For at least the first half of the film the cookie cutter characters do exactly what they’re intended to do, which is smoke weed, flirt, drink, and be dumb. Because of this our interest is heavily staked on the puppeteers running the show, who manipulate the teens’ environment in order to coax them into committing the respective moral offenses they’re known for. The purpose of this elaborate trap is to ensure that each teen dies for their transgressions, with each death acting as a sacrifice/offering to “the ancient ones” – i.e. mystic beings who must be satiated lest they bring about the end of days. Now, because these puppeteers have so much influence on the “show” being put on for us in this parody we’re prompted to ask who it is they’re meant to represent. Writers? Directors? Studios? or why not all of them? And if this is so, then we can assume that the “ancient ones” are horror audiences in general, since it is only they whom filmmakers have reason to dread. The whole setup suggests an industry afraid of change for fear of upsetting its target consumers and, moreover, that those consumers themselves not only don’t expect change but actually demand similitude. But why would this be so? Well, like the characters unfeeling enough to orchestrate the systematic killing of near-helpless youths, horror audiences are also properly desensitized. And because of this, the film’s creators are convinced that such audiences are not in fact looking to be scared but instead looking to reaffirm their overqualified standing; being too smart or brave to find the protagonists relatable, and by extension pitiable. In other words, they find being a know-it-all about the genre too comfortable to be willing to tread into atypical territory.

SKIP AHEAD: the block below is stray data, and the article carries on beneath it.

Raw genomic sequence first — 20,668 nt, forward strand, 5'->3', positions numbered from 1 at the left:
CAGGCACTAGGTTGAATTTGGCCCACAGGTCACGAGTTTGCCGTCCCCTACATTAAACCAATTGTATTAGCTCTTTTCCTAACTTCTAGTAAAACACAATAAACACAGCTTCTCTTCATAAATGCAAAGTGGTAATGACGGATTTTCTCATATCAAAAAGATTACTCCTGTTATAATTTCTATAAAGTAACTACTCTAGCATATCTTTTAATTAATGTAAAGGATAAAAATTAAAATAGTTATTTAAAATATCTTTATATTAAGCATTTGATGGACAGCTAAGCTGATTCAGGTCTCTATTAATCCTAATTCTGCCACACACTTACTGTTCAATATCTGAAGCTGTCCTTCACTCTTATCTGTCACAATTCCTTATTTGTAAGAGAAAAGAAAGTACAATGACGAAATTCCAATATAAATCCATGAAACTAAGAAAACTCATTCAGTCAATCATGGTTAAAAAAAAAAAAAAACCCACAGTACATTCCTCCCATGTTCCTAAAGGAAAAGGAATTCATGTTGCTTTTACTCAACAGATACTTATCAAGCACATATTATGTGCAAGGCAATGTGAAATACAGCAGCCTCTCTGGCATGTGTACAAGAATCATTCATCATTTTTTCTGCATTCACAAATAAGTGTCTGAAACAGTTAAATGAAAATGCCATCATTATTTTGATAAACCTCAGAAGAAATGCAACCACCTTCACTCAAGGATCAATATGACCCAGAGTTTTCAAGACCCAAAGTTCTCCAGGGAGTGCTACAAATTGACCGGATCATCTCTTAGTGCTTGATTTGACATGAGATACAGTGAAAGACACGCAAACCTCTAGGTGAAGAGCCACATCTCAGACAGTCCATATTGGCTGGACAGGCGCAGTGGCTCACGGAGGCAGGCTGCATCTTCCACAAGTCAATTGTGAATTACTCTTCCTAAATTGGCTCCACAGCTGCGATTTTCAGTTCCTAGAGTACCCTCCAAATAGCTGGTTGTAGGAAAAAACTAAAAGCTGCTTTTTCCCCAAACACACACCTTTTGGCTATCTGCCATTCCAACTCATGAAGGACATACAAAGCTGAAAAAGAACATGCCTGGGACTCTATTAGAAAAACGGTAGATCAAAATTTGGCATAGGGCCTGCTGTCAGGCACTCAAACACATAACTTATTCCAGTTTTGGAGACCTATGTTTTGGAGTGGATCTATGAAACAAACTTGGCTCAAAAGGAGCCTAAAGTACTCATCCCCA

I won’t spoil anything by telling you that in this story such venturing into uncertain circumstances becomes an eventuality that even the puppeteers have to face. Coming off weakly as poetic justice for being so cruel, what eventually comes to be in the end is due to the will of neither the manipulators nor the “ancient ones.” The forsaken characters themselves assume control over their own destinies, with the finale putting an exclamation point on their proclaimed emancipation from formula. It is appropriate enough that it is the characters who are the ones to call time-out and demand that something be done differently. What that thing is – again, without spoiling anything – is something that could potentially perturb or delight an audience, and that potential in and of itself is a step in the right direction. Characters of course exist at the mercy of writers and filmmakers, but if they could speak directly to us I’m sure they’d let know how sick they were of being themselves. Cabin in the Woods is not a truly harsh parody just because it pokes fun with and criticizes its own genre (a la Scream), but also because it criticizes the type of audience that helps perpetuate that genre’s staleness. It challenges audiences to self-criticize and dare themselves to trek into the unfamiliar. This is why, apart from being a genuinely entertaining romp, the film works so far high above other parodies like Tucker and Dale vs. Evil and Behind the Mask: The Rise of Leslie Vernon which, while also well-written and highly entertaining, don’t acknowledge the audience’s fair share of influence/blame. After accepting this, the thing for us to do is wait and see if the release of Cabin causes a stir in the horror genre like it ostensibly intends, or if it’s ignored by all and we’re faced with evermore monotony. With the horror genre in particular, quality only emerges from when a filmmaker’s desire to be different becomes an audience’s previously unknown desire for what that ends up being. It is an understatement to say that Cabin in the Woods is primed to be considered of appreciable quality.